[arin-ppml] fee structure

John Curran jcurran at arin.net
Sun Mar 31 07:05:46 EDT 2013

On Mar 31, 2013, at 12:25 AM, Steven Ryerse <SRyerse at eclipse-networks.com> wrote:

> John, you have responded to me several times including in your comments today below that your policies reflect this community's wishes and that ARIN doesn't actually make the policies.  So, following that logic that means that if this community decides for example to support a policy change that completely stops IPv4 allocations to everyone because of say IPv4 depletion or any other reason, that would be OK with the leadership of ARIN because it is what this community wants.  I submit that such a policy to stop ALL IPv4 allocations would NOT be OK because it would be 100% against the charter of why ARIN was founded and the Mission it is supposed to operate under. 

As noted earlier, policy does have meet ARIN's Principles of 
Internet Number Resource Policy (Part One, Section 4) which the 
ARIN Board adopted as part of the Policy Development Process.  

These principles are:

	• Enabling Fair and Impartial Number Resource Administration
	• Technically Sound
	• Supported by the Community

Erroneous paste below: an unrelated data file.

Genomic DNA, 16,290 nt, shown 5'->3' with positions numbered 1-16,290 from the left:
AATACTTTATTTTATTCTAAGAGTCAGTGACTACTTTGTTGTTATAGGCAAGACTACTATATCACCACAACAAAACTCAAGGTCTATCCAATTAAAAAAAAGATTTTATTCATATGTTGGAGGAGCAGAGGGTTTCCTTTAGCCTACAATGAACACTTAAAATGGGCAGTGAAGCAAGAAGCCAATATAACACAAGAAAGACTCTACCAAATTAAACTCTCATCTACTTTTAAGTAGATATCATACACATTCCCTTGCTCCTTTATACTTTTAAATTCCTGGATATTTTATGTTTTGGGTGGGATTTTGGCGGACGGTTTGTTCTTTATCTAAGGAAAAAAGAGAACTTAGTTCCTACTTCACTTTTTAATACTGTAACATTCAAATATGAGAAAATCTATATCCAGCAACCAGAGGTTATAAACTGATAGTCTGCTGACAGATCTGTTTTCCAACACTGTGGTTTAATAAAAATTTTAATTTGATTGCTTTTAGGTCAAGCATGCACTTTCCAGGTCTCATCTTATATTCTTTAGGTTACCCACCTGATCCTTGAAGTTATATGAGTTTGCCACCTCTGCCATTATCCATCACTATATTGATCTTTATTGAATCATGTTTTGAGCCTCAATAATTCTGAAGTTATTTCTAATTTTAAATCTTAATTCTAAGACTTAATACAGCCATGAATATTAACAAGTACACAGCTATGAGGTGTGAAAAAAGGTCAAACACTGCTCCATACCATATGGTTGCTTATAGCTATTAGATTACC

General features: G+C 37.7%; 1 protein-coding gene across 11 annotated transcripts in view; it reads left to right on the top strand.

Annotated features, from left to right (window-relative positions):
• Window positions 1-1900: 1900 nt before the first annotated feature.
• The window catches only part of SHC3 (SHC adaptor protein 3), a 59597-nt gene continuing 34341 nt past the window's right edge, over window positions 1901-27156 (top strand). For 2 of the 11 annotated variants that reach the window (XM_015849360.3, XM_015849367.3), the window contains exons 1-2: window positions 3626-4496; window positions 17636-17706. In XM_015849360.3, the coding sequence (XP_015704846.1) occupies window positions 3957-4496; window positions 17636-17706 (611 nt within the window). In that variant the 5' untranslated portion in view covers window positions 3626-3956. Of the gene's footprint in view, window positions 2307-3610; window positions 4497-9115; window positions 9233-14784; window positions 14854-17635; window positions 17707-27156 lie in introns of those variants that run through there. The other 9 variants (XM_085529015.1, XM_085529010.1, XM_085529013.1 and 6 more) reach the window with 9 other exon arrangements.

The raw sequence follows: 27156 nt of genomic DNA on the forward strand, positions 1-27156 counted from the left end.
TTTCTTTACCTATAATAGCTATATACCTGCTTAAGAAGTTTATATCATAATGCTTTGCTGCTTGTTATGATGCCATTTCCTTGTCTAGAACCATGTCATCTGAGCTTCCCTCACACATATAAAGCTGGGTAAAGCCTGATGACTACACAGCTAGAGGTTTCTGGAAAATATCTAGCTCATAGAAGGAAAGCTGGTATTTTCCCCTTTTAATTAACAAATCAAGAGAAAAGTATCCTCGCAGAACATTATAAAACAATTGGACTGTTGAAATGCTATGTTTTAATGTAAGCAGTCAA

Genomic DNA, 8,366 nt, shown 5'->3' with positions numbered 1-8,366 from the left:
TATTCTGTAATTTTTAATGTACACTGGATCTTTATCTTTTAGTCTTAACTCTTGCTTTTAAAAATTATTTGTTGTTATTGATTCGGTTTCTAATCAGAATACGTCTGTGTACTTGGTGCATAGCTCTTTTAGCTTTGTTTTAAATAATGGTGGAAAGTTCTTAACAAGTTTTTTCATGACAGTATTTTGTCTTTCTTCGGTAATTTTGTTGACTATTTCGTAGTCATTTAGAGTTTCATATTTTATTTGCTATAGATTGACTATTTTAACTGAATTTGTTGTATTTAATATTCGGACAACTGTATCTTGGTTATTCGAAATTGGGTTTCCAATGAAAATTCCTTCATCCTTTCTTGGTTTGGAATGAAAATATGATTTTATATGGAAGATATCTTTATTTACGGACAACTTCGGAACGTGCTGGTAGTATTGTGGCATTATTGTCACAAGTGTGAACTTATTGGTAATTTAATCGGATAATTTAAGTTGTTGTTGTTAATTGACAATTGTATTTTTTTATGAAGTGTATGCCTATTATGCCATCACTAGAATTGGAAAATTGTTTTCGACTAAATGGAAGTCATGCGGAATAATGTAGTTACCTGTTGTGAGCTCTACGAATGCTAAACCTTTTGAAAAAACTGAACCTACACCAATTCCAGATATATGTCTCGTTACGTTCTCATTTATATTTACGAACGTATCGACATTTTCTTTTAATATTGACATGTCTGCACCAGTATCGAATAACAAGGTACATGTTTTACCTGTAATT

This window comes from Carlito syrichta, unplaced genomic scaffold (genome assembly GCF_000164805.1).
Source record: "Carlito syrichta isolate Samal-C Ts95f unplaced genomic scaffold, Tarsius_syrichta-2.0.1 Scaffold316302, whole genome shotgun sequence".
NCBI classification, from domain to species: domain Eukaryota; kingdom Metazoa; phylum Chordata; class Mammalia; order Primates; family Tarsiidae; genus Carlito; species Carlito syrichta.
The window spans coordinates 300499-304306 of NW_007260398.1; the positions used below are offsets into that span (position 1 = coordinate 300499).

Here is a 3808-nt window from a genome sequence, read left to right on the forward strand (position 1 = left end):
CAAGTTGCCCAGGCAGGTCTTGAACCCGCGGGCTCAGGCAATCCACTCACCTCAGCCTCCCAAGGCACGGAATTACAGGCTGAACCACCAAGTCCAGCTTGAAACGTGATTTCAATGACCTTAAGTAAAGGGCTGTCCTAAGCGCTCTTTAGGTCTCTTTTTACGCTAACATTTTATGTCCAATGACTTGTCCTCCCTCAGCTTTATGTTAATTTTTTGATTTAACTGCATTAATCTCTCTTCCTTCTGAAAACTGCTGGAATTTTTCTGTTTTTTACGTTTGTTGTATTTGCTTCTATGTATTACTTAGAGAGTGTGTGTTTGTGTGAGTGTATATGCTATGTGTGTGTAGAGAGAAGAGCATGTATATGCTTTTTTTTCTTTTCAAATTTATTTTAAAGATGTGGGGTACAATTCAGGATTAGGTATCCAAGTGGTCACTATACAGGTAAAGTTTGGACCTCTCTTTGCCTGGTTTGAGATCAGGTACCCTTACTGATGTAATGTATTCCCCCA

I do not know what the Board would do under such circumstances
(a policy proposal to completely stop IPv4 allocation which _is_
supported by the community) but in theory it could fail to ratify 
the policy as failing the first point of enabling administration.
As it turns out, we've never had a case where the community has 
advanced policy that could not be ratified in the end, but your 
hypothetical point is taken in that the Board would have to decide 
whether to abandon the Principles for sake of the overall mission.

> My big picture observation is that all of these discussions are going down the road slowly but surely of DENYING ALL ALLOCATIONS of IPv4. This is why I don't (as you continue to suggest) try to fix a policy by offering a slight change to one - as the whole set of allocation policies needs to be largely abandoned and replaced with a few very simple to administrate policies that gage the size of the organization and match up the allocation to the size of the need - and then ALLOCATE.  IPv4 and IPv6 policies should be identical except for the obvious technical differences. 

Changes to policy do no have to be "slight"; that is a restriction
that you place upon yourself.  If you believe that a fundamental 
replacement is called for, feel free to propose it.  


John Curran
President and CEO

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